First Step To Onboarding

4 out of 10 promoted leaders fail in the first 18 months!

Brent Carter, Sr. Consultant and Executive Coach with Leadership Excelleration Inc., shares some surprising facts and helpful onboarding strategies for achieving success in a new role.

You’ve finally landed that new position!  Now, you’re ready to assume your role.  It’s exciting to think about the possibilities that lay ahead and to begin plotting out the changes you’re eager to implement.  After all, you want to start racking up those quick wins!

Not so fast…

4 out of 10 promoted leaders fail in the first 18 months!

promoting employees

Proper onboarding is a huge contributor to the success of a newly hired, or newly promoted, employee.

Intuitively, experienced leaders know what they have to do to position themselves for success.  They may have good intent but many lack the intentionality – a disciplined approach – for their onboarding.  Many organizations support transitioning leaders through an onboarding process or a 90-day plan.  While this can help the leader learn more about the organization, it typically just skims the surface of what the leader really needs to know.

Our experience in onboarding newly promoted or hired leaders has confirmed that onboarding itself is not enough.  There are many “enemies” that hinder a leader’s success in a new role, despite the depth of the leader’s experience.  Following are a few strategies that will conquer the enemies and help leaders achieve success in their new positions.

3 Strategies for Achieving Success Once Promoted

Get clarity.  We’ve all heard – and used – the phrase, “it’s like drinking from a firehose.” And it is!  When a leader takes on a new role, there’s so much coming at them.  It can be overwhelming.  While the leader may be tempted to suck it up and plow forward, focus is paramount.

Gaining clarity on expectations, priorities and quick wins – not only from the manager but also key stakeholders – is vital.  This is not a one-time discussion but an ongoing dialogue.  A mistake that many leaders make is having an initial priorities discussion with the manager and then charging down the path toward completion.

Priorities and expectations can change weekly – even daily.  Set up regularly scheduled 1-1 meetings with the manager and team members and check in periodically with stakeholders to maintain clarity and agreement on what is most important.  Everyone will find these discussions beneficial.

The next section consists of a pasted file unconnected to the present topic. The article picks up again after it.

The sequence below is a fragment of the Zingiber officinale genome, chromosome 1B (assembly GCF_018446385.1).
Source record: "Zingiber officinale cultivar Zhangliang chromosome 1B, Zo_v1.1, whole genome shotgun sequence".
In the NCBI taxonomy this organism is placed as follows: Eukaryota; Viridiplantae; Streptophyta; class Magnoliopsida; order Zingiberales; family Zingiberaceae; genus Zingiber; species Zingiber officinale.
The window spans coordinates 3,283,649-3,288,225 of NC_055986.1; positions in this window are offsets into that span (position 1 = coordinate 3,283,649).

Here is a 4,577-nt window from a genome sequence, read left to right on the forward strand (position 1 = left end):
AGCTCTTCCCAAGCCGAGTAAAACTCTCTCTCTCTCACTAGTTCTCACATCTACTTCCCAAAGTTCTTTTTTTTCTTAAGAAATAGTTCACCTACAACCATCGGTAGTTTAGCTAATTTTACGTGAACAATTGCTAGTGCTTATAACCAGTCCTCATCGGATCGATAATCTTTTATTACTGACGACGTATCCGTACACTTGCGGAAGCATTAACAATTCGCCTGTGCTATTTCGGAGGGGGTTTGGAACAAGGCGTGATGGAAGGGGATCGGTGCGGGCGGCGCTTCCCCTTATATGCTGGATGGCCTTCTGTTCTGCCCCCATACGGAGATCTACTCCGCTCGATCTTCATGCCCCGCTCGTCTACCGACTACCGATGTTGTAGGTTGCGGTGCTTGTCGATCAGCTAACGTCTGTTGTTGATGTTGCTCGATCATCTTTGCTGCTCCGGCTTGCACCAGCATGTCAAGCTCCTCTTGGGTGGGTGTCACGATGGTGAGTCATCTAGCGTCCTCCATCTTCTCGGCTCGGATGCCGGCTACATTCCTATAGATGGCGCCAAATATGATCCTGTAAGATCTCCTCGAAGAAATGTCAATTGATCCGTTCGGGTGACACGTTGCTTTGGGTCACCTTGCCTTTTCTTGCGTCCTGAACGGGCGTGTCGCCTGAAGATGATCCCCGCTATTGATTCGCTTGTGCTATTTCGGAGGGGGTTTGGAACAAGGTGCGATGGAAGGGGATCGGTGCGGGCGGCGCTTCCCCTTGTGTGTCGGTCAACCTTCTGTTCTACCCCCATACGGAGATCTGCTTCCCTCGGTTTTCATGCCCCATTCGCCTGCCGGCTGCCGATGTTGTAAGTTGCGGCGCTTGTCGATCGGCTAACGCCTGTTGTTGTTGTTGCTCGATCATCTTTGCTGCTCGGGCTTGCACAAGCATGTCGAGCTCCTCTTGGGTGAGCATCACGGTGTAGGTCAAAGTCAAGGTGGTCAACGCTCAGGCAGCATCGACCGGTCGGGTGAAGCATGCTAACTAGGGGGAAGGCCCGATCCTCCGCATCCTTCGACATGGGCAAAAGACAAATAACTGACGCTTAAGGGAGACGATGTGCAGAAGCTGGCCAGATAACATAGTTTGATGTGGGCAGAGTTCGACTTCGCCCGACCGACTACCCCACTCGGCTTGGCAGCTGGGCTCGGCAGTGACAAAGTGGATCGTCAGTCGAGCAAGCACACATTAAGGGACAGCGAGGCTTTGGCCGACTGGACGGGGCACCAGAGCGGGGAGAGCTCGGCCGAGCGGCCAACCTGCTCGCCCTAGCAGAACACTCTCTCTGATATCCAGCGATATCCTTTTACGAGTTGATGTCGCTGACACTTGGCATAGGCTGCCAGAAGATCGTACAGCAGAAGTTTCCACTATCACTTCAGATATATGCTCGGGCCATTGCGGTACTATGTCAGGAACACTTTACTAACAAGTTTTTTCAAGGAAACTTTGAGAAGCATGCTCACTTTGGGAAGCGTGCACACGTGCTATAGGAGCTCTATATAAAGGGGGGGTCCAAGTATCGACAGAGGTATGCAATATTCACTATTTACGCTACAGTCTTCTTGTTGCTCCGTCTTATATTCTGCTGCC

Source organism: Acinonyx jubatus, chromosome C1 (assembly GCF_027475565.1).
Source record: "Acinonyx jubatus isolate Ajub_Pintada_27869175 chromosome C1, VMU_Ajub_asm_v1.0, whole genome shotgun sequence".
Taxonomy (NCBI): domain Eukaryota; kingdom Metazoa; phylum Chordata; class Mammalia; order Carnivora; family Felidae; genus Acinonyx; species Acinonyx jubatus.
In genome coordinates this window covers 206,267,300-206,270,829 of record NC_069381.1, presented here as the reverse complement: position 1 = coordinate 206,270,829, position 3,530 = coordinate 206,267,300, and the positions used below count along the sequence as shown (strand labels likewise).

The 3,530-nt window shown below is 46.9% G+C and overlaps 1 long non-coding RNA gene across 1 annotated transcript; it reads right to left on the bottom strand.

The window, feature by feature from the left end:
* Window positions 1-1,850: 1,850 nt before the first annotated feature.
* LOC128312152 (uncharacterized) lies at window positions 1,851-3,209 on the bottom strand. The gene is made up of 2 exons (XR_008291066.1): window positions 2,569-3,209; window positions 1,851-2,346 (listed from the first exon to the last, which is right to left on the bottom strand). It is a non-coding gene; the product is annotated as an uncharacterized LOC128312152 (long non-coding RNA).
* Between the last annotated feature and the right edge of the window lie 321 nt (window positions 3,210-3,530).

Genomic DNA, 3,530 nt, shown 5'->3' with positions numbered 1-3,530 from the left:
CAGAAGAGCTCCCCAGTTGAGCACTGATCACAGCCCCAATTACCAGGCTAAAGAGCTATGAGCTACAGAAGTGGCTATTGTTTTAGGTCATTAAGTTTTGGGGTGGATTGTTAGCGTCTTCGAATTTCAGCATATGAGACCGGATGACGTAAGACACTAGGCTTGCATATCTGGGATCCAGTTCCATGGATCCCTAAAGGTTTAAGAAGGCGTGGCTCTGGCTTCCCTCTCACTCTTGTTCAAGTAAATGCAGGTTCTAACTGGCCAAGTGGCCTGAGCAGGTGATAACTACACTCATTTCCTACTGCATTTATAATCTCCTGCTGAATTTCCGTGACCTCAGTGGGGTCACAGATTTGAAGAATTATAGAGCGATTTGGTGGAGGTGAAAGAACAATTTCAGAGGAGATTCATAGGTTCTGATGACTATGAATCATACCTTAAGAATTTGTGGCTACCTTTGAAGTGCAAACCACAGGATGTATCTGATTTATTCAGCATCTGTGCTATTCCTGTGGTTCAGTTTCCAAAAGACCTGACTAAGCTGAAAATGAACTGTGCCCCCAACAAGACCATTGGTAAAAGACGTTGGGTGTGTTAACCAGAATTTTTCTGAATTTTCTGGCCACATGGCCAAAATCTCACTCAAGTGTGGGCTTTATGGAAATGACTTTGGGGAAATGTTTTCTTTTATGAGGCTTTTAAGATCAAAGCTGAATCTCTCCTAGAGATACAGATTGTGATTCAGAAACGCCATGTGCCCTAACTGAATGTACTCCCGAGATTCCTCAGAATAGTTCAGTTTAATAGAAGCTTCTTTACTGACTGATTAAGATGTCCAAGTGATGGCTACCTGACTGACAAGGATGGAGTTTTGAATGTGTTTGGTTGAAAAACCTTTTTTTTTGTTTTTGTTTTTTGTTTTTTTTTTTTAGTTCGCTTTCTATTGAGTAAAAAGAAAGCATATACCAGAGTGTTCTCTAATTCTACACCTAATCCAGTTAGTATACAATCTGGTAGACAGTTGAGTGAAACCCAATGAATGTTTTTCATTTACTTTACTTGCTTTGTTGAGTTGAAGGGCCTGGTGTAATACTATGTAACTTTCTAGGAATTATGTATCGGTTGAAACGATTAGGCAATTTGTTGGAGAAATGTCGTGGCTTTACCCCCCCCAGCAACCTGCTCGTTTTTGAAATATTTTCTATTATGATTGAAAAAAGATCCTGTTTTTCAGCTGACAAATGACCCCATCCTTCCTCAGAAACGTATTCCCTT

Ride the culture wave.  Pay attention to this one.  Of the leaders that struggle or fail in the first 18 months, 70% is due to poor cultural onboarding.

If a leader is promoted from within an organization, she probably has a good sense of the culture.  But that could lead to a false sense of security.  Fast growth, acquisitions, restructures and hiring new senior leaders can easily cause a shift in the culture.  For leaders new to the organization, it is extremely important to take the time to learn the culture – both explicit and implicit aspects of how the organization operates.

New leaders should take time to notice the pace and personality of the organization, how people dress in different departments, the style and medium of communications, how decisions are made and who is involved, the flexibility of time at work, who shows up at meetings, etc.  Drawing comparisons with their prior organization and role will help them better navigate the culture.

Build key relationships.  Shocker, huh?  While this is a given with every leader, it couldn’t be more critical for transitioning leaders.  Due to the new role, many business relationships are also new.  New manager.  New peers.  New team.  New stakeholders.  New clients/customers.  And maybe, new organization.  Leaders new to their role should immediately start identifying and forming these relationships.  But instead of having their assistant schedule a slew of “meet and greets,” a more strategic approach would be beneficial.

Some good questions to ask:

  • What business units do I support (or am I supported by)?
  • Who needs to have a voice in our strategies and goals?
  • In addition to my team, who will be vital contributors to our success?
  • How can I partner with my peers to foster mutual support?

So, if you recently scored that new position, Congratulations!  After you do a fist pump, remember to organize and prioritize so the proverbial fire hose doesn’t knock you down.

Learn more about these strategies in The Ascending Leader – Conquer the Seven Enemies of Success – A Strategic Guide for the Newly Promoted. If you need help with your onboarding efforts, Leadership Excelleration can provide the solution.  They offer a variety of programs to meet your needs.

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